Creating Dialog

Great dialogue is essential if you want to write a novel people will enjoy reading. It is a way of very quickly telling your readers not only what is happening in the story, but also how people are feeling. It needs to be realistic, in that it should be a true representation of how people actually speak, so you need to bear in mind the era and the background of your characters as you may have characters in the book who speak in a very different way.

Dialogue takes up a large portion of most novels and it means you can avoid long, elaborate descriptions and narratives. All the non-relevant bits are taken out when writing dialogue so that it is sharp and clean. Very rarely is a character lost for words or saying ‘um’ or ‘er’. Pointless, amiable chats should be omitted, unless they add something to the story. The reader doesn’t want to be privy to a conversation that merely passes the time of day. And unless it’s part of the character in the storyline, usually they can come up with a great put-down or answer to something which, in reality, you would invariably only think about half an hour later and you would be kicking yourself.

Another trap writers fall into is making their dialogue lame and uninteresting, invariably unnatural and stilted. Always consider how you would respond to a certain situation, what you would say, what frustration and emotion you might feel. Actually show the pain, rage or pleasure in what your character is saying.

The four functions of dialogue are to:

  1. Progress the story. Dialogue must contain important facts, revelations or the promise of action, opportunities or obstacles to come by relaying a piece of information that is going to be relevant later on. It could also be telling you about the relationship between the people engaging in conversation.
  2. Create excitement, tension, add humour or elicit another emotion from your reader. This can be done easily with dialogue because the things we say and how we say them reveals how we are feeling. For example, if people are shouting or yelling, it will give the scene a feeling of tension. Likewise, feelings of tension can also be created by the use of words spoken very quietly, even whispered.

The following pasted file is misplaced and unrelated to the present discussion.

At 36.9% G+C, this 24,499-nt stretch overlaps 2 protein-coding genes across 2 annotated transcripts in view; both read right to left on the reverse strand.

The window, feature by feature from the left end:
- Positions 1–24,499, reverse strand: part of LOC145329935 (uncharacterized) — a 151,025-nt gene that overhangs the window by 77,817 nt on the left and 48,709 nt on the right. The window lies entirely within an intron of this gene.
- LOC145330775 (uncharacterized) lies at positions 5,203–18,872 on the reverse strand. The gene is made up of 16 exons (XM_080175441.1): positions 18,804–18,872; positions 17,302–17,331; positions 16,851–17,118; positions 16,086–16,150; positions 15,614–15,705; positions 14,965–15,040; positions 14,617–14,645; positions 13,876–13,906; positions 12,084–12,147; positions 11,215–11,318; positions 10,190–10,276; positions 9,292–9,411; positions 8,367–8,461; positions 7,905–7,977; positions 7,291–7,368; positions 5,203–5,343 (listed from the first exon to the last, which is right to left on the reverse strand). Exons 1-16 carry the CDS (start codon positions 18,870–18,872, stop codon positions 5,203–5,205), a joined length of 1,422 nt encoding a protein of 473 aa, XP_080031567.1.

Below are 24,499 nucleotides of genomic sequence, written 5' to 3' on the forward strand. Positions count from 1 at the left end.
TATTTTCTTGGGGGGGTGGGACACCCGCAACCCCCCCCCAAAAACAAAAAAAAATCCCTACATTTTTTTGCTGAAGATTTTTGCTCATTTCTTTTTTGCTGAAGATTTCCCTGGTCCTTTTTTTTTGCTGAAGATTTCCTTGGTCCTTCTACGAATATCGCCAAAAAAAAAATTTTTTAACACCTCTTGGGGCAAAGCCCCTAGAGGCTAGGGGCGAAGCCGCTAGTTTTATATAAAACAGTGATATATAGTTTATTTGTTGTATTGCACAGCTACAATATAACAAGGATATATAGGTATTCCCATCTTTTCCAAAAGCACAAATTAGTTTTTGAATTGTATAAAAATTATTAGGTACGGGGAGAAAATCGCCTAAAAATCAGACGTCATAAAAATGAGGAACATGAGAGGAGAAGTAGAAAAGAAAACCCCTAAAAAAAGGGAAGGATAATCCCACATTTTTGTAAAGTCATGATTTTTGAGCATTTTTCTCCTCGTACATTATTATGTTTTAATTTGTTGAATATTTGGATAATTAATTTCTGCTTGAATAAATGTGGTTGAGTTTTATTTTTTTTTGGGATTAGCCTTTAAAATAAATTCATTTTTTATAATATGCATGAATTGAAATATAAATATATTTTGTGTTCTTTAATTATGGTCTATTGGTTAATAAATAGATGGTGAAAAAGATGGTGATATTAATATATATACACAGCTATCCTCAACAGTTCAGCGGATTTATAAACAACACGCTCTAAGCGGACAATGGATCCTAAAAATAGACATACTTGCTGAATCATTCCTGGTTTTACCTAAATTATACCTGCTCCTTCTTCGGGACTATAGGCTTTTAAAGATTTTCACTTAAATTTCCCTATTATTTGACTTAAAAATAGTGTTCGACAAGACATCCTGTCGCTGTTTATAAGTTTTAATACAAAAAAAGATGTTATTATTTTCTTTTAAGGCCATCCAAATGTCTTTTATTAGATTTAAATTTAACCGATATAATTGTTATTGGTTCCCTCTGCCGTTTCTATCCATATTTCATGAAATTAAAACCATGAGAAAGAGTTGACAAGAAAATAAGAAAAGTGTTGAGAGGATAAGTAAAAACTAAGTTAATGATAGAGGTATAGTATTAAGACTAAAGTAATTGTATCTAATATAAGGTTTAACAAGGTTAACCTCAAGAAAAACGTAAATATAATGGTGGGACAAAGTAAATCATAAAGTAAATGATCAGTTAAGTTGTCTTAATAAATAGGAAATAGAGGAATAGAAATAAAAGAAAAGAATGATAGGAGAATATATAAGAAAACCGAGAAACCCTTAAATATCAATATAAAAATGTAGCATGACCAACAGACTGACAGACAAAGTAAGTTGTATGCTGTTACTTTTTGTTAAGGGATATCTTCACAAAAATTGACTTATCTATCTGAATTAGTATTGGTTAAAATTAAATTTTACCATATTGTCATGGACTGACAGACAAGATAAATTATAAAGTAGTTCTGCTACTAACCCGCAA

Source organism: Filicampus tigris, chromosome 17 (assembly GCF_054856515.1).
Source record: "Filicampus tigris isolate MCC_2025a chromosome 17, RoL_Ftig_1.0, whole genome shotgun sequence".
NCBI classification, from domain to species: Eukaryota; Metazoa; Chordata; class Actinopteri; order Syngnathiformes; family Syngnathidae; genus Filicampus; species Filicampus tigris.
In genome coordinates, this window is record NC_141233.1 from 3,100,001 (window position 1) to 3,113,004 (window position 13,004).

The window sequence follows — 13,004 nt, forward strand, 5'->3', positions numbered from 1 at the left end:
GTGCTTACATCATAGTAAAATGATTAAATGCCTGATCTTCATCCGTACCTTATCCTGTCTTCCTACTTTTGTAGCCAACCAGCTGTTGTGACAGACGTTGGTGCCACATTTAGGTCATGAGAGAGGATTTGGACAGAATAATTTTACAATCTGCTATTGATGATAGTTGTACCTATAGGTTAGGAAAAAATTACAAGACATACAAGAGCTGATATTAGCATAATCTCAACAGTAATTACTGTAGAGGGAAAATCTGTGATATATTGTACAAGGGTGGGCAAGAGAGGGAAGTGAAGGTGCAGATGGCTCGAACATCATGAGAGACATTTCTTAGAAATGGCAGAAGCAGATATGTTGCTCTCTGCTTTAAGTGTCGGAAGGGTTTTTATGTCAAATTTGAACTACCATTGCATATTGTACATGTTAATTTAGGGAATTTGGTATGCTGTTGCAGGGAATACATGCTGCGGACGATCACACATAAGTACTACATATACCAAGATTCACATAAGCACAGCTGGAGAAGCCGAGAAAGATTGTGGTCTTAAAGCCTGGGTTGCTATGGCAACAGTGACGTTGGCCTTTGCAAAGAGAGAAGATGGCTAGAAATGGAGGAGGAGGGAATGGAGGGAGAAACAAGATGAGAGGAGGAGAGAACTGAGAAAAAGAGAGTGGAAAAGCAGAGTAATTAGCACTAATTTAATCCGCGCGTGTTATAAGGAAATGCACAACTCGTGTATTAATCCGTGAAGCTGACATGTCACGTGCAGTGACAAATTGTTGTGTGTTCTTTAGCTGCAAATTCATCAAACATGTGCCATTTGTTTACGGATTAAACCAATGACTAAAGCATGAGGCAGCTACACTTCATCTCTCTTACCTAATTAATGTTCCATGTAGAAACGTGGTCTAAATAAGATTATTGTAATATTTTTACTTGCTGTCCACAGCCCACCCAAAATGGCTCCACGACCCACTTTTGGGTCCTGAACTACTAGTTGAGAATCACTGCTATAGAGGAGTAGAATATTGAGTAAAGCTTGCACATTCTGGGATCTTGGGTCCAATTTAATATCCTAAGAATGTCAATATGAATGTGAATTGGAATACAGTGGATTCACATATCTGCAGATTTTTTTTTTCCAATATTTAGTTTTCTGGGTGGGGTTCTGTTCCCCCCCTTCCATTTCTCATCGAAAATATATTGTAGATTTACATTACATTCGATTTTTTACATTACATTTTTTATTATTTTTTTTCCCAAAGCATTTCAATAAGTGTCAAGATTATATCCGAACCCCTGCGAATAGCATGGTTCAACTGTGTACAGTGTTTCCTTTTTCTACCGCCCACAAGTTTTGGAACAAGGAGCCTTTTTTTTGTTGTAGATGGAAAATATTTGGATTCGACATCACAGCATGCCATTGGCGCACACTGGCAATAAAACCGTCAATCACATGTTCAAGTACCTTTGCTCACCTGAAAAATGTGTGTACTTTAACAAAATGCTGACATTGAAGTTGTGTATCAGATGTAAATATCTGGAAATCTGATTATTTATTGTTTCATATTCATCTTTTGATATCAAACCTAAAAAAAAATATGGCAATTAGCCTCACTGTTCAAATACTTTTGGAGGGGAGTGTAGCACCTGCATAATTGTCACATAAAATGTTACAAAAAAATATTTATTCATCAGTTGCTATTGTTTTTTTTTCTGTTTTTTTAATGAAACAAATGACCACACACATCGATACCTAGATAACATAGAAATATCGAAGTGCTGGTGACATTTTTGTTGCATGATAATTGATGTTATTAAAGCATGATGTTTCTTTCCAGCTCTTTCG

3. Tell us more about the character’s background or personality. Every time your character speaks, just as in real life, it is telling you something about their personality. There are clues in our accents, choice of vocabulary and intonation. From the sound of your voice on the phone, people will build a picture of what you look like in their own minds. And although they may not get an accurate picture of how you look, it has been proven that a person’s mood is very detectable over the phone.
  4. Add pace to the story. It can also be used as a tool to relay lots of information quickly or to move on to the next piece of action much quicker than you can with narrative. Rather than including a long description of an amazing beach on a winter’s day, you could have somebody saying something that sums it up in just a few words. For example: ‘The snow has soaked right through my boots, my fingers are like ice and if I see another bloody seagull I’ll scream!’ That tells you about the day and the mood of the speaker.

Have fun writing your dialogue, and leave it for at least a week before reading it again to see if it does what you wanted in terms of creating atmosphere, explaining a situation, etc.

If you want to write a novel and would like more help, read My Guide: How to Write a Novel or try our one-to-one book coaching programme.☺

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